External Book Reviews: Pretty Maniacs, Vol. 1 (Shinsuke Kurahashi)


Note: This article was originally written for Advanced Media Network. Its editorial style differs from reviews for this site.

Despite what most people here might think, not everyone in Japan’s a manga fan. Or at least they’re not fans to the extent that somepeople are fans — it’s a little like the difference between a casual TV watcher and a die-hard Star Trek fan here in the U.S.. Manga (along with anime, and their associated interests) may be big business; but to the average Japanese, otaku have a built-in dorkiness that’s hard for them to shake.

This ostracism isn’t something that isn’t always conveyed in manga or anime itself. It’s fun when it’s done right, though. Genshiken nailed this kind of thing perfectly; for anyone who’s a fan or feels like they’ve been a fan for too long, it was hilarious and dead-on. But there’s been a slew of other stories in the same vein: Cosplay Koromo-chan, for instance, a series of four-panel gag comics about a girl who has managed to turn cosplay into a way of life; or Maniac Road, about three sisters who turn a failed electronics store into a thriving “otaku paradise.”

Pretty Maniacs is in fact a direct follow-up toManiac Road; although it’s not crucial to have read the original series to follow this one. The idea is simple: Shinano, sister of one of the original characters from Road, has stepped in for her brother while he’s off at school. She’s still in school herself, and through a combination of odd circumstances has volunteered to take over the ailing manga club. “Ailing” is the nicest possible word: the clubhouse is in a half-abandoned building that shares space with the (equally moribund) photography club; and there are absolutely no other members. It’s a situation that loosely parallels the opening ofGenshiken — in order to keep the place from being shut down, Shinano has to tap into her love of comics and irrepressible energy (she bursts into TV theme songs at the drop of a hat) to draw in as many recruits as she can.

Shinano does find recruits, although some of them wish they hadn’t been found. One is Yura, haughty and distant, but with a good deal of otaku-dom under her mannered surface, which she does her best to keep out of sight. . . but it isn’t always possible. For one, she builds model tanks — and when Shinano calls her on it, Yura winds up earning the nickname “Caterpillar Girl,” due to her somehow always having at least one model tank tread on her person. She’s also an avid console game player — avid enough to miss sleep over it — and there’s a number of funny moments where the two of them realize their tastes in things are highly incompatible, like when they clash angrily over which Gundam was the best.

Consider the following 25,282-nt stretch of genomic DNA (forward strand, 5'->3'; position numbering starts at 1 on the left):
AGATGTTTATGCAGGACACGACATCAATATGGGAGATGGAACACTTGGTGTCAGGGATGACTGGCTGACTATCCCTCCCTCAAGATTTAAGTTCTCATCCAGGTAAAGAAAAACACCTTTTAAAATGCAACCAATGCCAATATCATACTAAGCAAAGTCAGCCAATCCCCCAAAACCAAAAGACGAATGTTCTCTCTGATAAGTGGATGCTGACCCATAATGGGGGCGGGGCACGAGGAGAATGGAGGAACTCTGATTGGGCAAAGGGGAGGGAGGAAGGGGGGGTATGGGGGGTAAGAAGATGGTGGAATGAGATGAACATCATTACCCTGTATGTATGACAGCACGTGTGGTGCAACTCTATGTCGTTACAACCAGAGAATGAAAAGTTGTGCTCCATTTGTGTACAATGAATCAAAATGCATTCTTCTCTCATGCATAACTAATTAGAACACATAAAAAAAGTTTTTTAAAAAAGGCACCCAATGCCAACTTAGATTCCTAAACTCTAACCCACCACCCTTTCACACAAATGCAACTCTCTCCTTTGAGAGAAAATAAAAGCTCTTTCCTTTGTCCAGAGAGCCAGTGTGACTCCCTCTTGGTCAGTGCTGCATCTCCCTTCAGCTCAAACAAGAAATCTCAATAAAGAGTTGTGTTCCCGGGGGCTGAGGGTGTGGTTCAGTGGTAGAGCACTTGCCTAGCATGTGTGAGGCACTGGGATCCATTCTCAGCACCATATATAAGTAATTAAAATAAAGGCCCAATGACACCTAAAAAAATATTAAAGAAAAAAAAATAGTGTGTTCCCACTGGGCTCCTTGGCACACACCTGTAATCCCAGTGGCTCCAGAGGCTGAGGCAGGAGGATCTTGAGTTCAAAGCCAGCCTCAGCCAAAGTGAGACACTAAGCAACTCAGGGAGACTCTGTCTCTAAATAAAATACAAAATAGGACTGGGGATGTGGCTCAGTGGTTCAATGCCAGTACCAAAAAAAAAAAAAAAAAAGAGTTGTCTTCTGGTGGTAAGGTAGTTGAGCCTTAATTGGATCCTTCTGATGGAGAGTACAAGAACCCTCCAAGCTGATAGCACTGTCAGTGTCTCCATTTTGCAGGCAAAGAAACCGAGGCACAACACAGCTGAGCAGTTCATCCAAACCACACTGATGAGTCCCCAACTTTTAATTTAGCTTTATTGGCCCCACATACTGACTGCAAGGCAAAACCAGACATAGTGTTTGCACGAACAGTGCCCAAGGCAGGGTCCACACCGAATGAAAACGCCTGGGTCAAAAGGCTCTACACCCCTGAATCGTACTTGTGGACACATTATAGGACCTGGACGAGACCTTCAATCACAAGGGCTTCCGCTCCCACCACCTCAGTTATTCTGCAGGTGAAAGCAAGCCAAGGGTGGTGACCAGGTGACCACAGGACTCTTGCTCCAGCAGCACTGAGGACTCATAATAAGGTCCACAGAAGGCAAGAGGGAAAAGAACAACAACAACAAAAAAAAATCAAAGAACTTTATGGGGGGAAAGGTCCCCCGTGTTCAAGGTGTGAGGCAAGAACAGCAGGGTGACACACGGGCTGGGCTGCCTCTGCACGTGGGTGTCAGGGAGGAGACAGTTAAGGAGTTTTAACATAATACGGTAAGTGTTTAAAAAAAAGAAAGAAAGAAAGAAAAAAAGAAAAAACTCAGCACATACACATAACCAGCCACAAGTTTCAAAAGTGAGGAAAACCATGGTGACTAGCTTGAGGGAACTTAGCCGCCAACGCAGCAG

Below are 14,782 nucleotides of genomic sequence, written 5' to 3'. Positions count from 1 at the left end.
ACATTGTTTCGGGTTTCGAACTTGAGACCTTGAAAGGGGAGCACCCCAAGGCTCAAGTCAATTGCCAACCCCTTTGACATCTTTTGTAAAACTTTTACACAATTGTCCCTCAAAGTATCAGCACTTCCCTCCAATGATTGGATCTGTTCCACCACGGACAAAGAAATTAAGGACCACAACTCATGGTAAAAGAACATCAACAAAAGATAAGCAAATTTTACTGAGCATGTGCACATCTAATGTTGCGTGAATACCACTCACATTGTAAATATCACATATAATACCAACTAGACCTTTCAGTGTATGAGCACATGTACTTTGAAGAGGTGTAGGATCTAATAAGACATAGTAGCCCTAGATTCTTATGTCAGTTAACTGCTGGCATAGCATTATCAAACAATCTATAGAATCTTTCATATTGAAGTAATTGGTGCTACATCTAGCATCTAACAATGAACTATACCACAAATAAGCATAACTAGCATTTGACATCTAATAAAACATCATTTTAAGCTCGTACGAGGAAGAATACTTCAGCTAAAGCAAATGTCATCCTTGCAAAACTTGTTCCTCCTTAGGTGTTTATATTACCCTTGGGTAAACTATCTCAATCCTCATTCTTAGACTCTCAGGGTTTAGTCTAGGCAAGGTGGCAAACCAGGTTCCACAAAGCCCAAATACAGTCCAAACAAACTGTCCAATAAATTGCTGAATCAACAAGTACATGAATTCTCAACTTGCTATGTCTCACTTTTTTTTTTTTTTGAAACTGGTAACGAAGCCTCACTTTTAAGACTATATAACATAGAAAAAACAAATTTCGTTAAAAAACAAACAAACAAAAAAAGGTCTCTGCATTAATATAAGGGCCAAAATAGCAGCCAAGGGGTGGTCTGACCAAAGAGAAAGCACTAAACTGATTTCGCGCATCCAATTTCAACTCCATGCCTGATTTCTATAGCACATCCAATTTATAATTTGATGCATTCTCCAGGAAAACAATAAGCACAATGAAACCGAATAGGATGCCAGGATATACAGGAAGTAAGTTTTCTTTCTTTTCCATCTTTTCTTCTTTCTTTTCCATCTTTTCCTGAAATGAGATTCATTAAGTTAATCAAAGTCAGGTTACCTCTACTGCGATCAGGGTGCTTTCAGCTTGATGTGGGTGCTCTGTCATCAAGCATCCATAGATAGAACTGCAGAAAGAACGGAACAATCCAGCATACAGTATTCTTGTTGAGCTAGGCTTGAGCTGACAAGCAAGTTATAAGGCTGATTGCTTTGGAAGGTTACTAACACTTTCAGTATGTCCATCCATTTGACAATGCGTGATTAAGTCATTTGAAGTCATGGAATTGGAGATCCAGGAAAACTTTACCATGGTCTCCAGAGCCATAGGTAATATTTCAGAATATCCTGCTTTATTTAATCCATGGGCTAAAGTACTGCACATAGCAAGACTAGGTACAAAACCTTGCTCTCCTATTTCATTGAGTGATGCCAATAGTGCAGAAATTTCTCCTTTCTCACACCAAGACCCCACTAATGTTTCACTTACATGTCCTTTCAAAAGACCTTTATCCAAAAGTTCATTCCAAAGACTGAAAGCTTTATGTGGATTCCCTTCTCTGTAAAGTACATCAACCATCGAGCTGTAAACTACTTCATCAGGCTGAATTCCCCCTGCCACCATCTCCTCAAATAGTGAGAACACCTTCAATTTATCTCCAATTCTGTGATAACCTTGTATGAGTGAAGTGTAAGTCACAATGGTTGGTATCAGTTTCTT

Another recruit is Chihaya, a dropout from the far more respectable (but far more repressed) art club, who just wants to draw without being told what looks good by her authoritarian teacher. A good chunk of the first volume deals with Shinano getting close to these two and corralling their talents into creating an original comic; there’s a whole chapter that functions like a mini-primer in how to do this sort of thing yourself — from formatting and printing to binding and stapling the finished product without slicing your fingers off. Getting it into people’s hands is another story, though — that, and dealing with the fallout from having stolen the supplies from Chihaya’s former art teacher.

The last portion of the manga deals with their adventures at the summer comic convention, where hundreds of other folks like them are all hocking fan-produced work. Again, the feel of this sequence parallels similar plotlines in Genshiken, although from the point of view of the creators rather than just the fans themselves — like in Comic Party. There are, however, plenty of fun jabs at the convention experience — like when you accidentally buy an explicit adult-title and don’t realize it, or what it’s like to be stuck in a crowd outside the convention hall while it’s raining, under the cover of plastic garbage bags. The best gag for me was one of the most fleeting — in the background of one panel, two industry reps are talking about their acquisitions and one says “We’ve got Gundress!” Given that I tried to sit through the sheer awfulness that was Gundressand failed, twice, it was all the funnier for that.

Art: Shinsuke Kurahashi takes a pretty straightforward and cheerful approach to the goings-on. There are not a lot of outlandish exaggeration; and when there is, it’s well-placed. The comic’s main emphasis is story and interaction, and not the art itself — although Kurahashi does adopt a deliberately different style when showing bits of Chihaya’s own work, for the sake of contrast.

Translation: The book’s been formatted right-to-left, with sound effects, dialogue and incidental text translated. Whenever possible, translations for FX or incidentals have been placed away from other art — in the upper-left panel of page 86, for instance, they had no choice; but the result isn’t egregiously bad. There’s also the occasional cultural note (like the explanation of Gundress), but for the most part the book assumes you know what otaku means and you're familiar with suffixes like –san and –sempai. (The last few pages are a few words from the creator, where he spills the beans about his art assistants and other hangers-on.)

The Bottom Line: Pretty Maniacs isn’t quite as all-out hilarious and on-target asGenshiken, but if you liked the latter you can probably get a chuckle out of this title. I just hope the concept stays engaging in future volumes, and doesn’t peter out into a grinding wheel.


Tags: Japan manga review



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This page contains a single entry by Serdar in the category Books | External Book Reviews, published on March 3, 2007 12:16 PM.

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